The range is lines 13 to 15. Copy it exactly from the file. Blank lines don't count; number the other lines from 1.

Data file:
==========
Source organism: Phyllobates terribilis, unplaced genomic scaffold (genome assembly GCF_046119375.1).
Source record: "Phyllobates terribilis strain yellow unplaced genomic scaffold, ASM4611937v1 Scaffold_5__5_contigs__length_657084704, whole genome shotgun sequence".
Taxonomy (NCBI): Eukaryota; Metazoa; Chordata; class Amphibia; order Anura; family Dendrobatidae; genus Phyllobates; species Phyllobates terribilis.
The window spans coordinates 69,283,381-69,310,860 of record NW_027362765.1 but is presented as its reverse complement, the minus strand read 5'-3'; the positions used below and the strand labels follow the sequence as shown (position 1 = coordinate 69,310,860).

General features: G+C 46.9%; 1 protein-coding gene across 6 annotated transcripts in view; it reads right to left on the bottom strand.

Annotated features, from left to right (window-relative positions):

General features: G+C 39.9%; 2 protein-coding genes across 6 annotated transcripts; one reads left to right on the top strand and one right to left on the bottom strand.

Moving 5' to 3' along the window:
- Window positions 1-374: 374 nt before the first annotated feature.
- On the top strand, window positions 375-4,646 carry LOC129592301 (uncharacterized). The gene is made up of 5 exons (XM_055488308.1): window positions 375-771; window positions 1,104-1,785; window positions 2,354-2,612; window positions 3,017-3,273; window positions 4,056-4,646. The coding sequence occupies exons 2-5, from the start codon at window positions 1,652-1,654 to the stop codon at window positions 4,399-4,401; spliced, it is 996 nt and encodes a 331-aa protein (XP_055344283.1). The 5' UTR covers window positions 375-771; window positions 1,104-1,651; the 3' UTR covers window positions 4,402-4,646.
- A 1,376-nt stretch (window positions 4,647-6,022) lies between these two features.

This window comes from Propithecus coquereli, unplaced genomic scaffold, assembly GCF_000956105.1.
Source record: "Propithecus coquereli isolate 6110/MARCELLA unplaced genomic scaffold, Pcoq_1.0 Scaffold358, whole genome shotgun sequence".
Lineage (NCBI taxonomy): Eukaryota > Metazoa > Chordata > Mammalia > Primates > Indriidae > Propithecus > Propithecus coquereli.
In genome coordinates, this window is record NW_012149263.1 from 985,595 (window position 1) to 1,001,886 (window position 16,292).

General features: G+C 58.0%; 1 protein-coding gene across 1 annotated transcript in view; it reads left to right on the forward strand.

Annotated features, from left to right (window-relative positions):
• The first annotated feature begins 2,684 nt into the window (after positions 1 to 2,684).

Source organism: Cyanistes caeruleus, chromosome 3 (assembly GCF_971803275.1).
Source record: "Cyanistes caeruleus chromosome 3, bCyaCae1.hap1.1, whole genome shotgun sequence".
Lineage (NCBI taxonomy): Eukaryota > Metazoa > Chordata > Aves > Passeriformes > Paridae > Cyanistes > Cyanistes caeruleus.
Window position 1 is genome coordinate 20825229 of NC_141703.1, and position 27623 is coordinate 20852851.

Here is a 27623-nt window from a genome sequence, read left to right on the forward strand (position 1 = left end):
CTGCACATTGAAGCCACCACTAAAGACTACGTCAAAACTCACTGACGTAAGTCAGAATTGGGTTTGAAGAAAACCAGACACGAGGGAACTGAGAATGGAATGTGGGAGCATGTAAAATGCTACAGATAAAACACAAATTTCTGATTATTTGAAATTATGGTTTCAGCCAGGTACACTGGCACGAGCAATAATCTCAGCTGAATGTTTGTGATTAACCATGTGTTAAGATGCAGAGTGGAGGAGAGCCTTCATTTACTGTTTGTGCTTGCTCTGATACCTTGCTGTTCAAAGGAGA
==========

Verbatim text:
Source record: "Propithecus coquereli isolate 6110/MARCELLA unplaced genomic scaffold, Pcoq_1.0 Scaffold358, whole genome shotgun sequence".
Lineage (NCBI taxonomy): Eukaryota > Metazoa > Chordata > Mammalia > Primates > Indriidae > Propithecus > Propithecus coquereli.
In genome coordinates, this window is record NW_012149263.1 from 985,595 (window position 1) to 1,001,886 (window position 16,292).